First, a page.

Legal weed in the United States is undercutting Mexican competition.
With either recreational or medical marijuana legal in more than half of U.S. states, drug cartels south of the border are beginning to find that growing, smuggling and distributing pot is a much less lucrative business.
What’s happening: NPR’s John Burnett reported from the ground in the northwestern Mexican state of Sinaloa, where drug-related crime is so intense that its coverage is now restricted. One farmer told him that business was not going so well:
“Two or three years ago, a kilogram [2.2 pounds] of marijuana was worth $60 to $90,” says Nabor, a 24-year-old pot grower … “But now they’re paying us $30 to $40 a kilo. It’s a big difference. If the U.S. continues to legalize pot, they’ll run us into the ground.”
If the price slumps to $20 a kilogram, Nabor speculates that the Mexican weed market will collapse. The culprit, Burnett says, is much better domestic weed proudly made in America:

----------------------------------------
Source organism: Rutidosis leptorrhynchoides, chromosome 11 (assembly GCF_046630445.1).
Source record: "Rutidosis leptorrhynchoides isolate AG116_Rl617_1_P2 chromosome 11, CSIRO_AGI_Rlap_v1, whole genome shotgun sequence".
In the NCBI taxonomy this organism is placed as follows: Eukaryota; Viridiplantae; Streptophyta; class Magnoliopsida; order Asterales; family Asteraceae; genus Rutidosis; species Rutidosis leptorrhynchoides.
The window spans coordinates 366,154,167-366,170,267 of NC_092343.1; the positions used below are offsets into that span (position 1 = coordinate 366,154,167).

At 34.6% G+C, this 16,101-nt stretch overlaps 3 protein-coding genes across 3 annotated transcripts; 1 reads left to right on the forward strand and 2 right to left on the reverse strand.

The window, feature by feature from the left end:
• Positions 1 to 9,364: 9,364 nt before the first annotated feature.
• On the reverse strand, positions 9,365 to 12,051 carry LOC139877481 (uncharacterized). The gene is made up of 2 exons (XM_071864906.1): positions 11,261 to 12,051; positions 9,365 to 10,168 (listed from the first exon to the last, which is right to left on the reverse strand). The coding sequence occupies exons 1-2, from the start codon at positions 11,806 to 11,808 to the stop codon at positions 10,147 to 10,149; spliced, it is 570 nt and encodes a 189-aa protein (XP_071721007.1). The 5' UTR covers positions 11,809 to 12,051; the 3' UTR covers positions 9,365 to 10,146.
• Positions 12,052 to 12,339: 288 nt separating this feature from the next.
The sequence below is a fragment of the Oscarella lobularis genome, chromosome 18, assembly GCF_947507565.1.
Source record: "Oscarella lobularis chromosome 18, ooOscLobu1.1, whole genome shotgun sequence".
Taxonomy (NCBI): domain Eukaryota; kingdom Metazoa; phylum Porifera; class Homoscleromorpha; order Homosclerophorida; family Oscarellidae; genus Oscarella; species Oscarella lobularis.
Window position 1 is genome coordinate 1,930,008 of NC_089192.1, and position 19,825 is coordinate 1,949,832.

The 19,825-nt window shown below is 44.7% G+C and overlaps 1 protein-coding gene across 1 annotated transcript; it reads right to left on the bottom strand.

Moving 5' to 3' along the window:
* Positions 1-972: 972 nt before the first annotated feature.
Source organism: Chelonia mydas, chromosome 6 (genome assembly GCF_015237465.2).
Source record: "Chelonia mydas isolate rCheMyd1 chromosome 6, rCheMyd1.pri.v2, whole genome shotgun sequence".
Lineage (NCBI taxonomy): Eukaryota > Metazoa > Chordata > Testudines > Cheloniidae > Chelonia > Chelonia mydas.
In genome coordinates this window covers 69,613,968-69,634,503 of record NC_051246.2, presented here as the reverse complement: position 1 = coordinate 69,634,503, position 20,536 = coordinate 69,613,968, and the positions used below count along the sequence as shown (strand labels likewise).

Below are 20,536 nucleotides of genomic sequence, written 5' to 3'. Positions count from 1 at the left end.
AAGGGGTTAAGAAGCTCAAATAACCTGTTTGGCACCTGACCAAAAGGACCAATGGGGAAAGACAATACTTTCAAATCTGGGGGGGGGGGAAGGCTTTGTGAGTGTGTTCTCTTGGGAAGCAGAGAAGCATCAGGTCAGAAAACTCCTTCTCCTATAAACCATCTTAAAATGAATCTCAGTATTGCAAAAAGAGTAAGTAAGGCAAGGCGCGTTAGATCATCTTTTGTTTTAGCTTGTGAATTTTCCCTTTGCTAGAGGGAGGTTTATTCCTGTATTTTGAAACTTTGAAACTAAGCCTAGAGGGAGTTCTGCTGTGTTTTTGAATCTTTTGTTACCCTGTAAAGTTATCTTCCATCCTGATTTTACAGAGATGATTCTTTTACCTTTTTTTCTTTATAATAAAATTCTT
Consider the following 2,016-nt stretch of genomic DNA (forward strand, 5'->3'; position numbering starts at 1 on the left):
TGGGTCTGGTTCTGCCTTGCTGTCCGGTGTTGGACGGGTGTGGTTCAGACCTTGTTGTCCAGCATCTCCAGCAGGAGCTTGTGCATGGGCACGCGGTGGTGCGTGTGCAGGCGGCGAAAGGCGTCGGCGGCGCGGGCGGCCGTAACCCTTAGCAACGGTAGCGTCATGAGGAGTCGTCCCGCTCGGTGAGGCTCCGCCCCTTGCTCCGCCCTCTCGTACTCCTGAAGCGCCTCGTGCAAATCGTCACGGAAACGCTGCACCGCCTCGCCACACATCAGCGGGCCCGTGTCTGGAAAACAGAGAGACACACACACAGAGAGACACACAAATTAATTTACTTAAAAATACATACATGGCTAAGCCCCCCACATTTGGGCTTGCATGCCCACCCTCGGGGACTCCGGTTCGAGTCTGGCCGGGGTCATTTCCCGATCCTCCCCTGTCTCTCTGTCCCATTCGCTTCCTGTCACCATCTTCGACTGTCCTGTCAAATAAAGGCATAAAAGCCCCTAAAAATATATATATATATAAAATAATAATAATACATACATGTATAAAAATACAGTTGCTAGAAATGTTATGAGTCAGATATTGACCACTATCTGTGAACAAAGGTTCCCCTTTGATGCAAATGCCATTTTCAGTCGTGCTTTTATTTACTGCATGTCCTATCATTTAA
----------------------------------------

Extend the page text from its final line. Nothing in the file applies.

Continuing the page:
U.S.-grown marijuana – some of it cultivated in high-tech greenhouses – is three or four times more expensive than Mexican marijuana. [High Times editor Dan Vinkovetsky] says prices for Mexican weed continue to slide because it’s so much weaker. He says American cannabis typically has 10% to 20% THC, the ingredient that makes a person high, whereas the THC content of so-called Mexican brick weed is typically 5% to 8%.